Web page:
Our system under test have schema that differs between system versions 1.0 and 2.0: new entities have been added, some have columns added. We used Hibernate to generate Java entities for both schema versions. Then, depending on which version we are testing, we are switching the classpath to those Java entities. This way we can use run the same test cases and use the same DB assertions in both 1.0 testing and 2.0.

This approach resolves the problem at runtime. However, at compilation time, we got a problem:

  • for entities that are specific only for schema 1.0, tests/assertions for schema 2.0 fail to compile; and vice versa
  • for entities that are common and same for both schema, there is no problem.

Is branching our test cases and test framework in SVN the only approach to this problem? The same way devs branches the system?

That will be put additional effort on us to maintain each branch.

4 Answers 4


In my experience branching is the simplest way to handle multiple versions of the system in test. I'd suggest taking a look at this question and the answers, too: Strategies for automating testing on features that are only on certain environments

In that one I've given a list of strategies that can be used, which also applies to versioning.

My experience is that while the company is maintaining more than one version of their software, it's necessary for test automation to maintain more or less matching versions of the automation. Depending on how much changes between versions you can run n+1 automation against application version n (if there are no additions to the schema and nothing has been deprecated). If nothing has been deprecated, you can usually run n-1 automation against application version n.

Typically I've found that in the standard release schema of Release.MajorVersion.MinorVersion.BuildNumber, automation versioning needs to happen at the Release.MajorVersion level. Managing keeping versions in line is part of the automation harness: whatever you use to automatically retrieve your automation code for the run has the version to pull in its code (named branches work well for this). That same task is the one that indicates the version of the application to retrieve for the runtime tests.

The versioned artifacts should also include your baselines and other reference data so that when that changes you aren't failing tests because of it.

There is some additional effort to maintain multiple branches, but typically maintenance required on older branches should be minimal and most of your effort will go into your current development branch.

  • Cost of maintaining branches will be higher, if test suites for each release/major version aren't stable (e.g., we are currently increasing coverage in end-to-end tests), so every change in one branch must be merged into another. I think a good moment to create branch would be when test suites are relatively stable for one release/major version, so only bug fixes are merged.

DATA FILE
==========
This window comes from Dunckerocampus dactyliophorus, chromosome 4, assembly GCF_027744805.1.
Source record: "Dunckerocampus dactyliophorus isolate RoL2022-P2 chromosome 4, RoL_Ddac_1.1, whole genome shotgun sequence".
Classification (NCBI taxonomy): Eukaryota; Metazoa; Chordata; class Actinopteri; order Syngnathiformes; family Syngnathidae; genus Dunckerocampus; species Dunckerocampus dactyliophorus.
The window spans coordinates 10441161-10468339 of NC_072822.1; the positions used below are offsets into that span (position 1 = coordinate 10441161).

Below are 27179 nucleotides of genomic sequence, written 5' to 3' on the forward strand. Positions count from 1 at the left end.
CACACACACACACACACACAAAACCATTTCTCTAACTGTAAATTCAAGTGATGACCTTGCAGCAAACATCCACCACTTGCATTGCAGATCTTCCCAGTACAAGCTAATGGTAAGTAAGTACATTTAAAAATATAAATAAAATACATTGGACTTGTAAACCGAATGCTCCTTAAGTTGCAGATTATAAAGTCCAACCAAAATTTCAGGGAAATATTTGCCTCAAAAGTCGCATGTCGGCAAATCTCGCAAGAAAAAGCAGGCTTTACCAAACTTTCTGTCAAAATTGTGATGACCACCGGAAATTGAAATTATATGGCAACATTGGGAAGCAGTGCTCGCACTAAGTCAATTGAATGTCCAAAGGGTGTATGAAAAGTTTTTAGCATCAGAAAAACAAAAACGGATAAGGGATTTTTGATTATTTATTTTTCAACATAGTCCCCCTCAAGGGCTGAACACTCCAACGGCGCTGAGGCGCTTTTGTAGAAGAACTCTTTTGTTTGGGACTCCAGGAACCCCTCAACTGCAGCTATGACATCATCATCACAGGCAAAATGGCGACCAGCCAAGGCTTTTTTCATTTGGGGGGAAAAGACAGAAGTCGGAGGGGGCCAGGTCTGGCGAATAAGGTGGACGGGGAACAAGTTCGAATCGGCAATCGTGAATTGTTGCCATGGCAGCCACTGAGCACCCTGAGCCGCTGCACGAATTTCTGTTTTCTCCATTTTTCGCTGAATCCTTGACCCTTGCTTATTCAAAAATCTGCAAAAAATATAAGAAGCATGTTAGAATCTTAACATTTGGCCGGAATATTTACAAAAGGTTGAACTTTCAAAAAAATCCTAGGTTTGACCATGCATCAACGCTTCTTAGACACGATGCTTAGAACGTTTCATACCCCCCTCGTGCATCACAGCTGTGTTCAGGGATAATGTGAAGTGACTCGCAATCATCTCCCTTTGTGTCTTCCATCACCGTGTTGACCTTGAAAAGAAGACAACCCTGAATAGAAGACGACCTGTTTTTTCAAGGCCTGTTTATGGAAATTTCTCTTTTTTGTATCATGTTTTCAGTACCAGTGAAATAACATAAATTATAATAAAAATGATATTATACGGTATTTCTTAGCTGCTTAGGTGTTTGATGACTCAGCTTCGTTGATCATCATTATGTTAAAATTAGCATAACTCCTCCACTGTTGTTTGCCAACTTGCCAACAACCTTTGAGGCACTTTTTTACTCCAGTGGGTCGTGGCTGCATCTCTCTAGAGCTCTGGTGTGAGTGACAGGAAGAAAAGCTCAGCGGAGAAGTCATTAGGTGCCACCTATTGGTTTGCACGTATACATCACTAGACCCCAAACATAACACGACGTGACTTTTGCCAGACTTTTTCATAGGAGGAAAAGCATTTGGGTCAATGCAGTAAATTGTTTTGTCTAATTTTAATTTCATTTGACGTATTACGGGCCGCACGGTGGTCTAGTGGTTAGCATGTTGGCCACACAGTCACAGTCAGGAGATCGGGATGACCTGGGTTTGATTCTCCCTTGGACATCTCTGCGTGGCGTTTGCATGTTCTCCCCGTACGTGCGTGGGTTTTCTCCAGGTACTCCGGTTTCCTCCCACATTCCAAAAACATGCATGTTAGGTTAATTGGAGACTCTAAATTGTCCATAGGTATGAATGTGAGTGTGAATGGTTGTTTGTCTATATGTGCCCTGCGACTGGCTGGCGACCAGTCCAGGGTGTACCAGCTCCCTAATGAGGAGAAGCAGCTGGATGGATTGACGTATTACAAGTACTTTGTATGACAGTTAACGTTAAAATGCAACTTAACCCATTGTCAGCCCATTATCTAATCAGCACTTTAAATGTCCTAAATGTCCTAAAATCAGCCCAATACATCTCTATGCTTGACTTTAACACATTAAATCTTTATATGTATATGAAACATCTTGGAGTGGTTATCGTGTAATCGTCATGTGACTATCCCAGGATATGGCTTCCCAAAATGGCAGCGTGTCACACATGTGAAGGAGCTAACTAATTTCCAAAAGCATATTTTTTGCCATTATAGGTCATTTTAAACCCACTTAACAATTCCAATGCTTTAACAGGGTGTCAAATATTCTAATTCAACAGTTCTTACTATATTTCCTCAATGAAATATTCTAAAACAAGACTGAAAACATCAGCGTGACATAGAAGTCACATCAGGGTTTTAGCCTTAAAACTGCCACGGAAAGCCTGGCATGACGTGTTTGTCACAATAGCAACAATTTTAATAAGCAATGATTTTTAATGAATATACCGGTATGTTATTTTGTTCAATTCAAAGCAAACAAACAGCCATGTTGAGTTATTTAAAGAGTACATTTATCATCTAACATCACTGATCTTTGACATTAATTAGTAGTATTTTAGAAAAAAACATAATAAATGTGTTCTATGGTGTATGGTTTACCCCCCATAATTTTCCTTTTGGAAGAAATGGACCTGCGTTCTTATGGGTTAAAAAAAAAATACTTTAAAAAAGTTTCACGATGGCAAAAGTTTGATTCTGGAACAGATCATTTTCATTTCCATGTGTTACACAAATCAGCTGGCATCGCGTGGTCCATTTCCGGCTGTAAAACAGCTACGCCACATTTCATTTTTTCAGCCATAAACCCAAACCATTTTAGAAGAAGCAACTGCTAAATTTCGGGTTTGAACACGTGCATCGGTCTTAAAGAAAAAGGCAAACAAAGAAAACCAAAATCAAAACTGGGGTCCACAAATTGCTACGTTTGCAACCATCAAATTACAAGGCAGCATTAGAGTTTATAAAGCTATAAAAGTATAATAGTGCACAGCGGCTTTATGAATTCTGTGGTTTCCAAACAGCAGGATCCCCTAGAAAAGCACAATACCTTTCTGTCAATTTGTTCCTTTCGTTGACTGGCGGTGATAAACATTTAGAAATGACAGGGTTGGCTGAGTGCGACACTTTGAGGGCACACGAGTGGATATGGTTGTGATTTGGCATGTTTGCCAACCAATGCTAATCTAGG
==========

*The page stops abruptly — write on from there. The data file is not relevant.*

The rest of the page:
– dzieciou
    Aug 18, 2013 at 10:29
  • @dzieciou - That's usually when it's done, yes.
    – Kate Paulk
    Aug 18, 2013 at 13:20

Store your test code in the same repository as the production code. That way they are always in sync, and you avoid the version-matching headaches.

  • 1
    That's a good idea, but will require QAs and development work more closely to immediately resolve sync problems (e.g. compilation failures). We do so for unit and integration tests, but end-to-end tests we versioned in a separate repository. Anyway, might be worth considering merging both repositories together, thanks!
    – dzieciou
    Aug 18, 2013 at 10:15

I am not a Hibernate expert, so I can't offer an advice on that front. There are ways to use Java reflection to convert compile-time dependencies into run-time dependencies, at the cost of additional code complexity. You could accomplish the same thing by reimplementing the relevant tests in a JVM-based scripting language.

I can tell you that in every test job I've had, it was necessary to branch the test code to account for differences in the product code. We didn't need to branch every time the product branched, but more often than not it was necessary. Of course, over time the number of test branches increased, but we didn't need to maintain most of the older ones, so the maintenance cost was acceptable.


In the past I have built a system whereby the tests know what version of code they are running against. This allowed me to have a single test code base, but have tests that are specific to V1, common to both, or specific to V2. I used the same mechanisms for the code to run in different locales where the business rules were different as, in my case the accounting treatment differed between three countries for a single, global in-house application. I could set the default in a config file, and had custom attributes on test cases that were specific to an application version.

In my general experience I have found that ideally the strategy for managing your test code should mirror your production code. Did they branch the production code? If yes than you should branch too. Do they have the same code base with conditional logic and compile time switches? Talk to your developers to find out their approach and you should probably follow suit.

  • In your 1st approach (1st paragraph) didn't you have test fixtures specific for a given version of a system? If so, then I guess those fixtures weren't tightly coupled to the system API, classes, DB so you had no compilation, runtime problems, correct?
    – dzieciou
    Aug 18, 2013 at 10:27
  • 1
    No, it was all at the test level, my libraries could handle all the versions. Yes they were not tightly coupled. Aug 18, 2013 at 10:52

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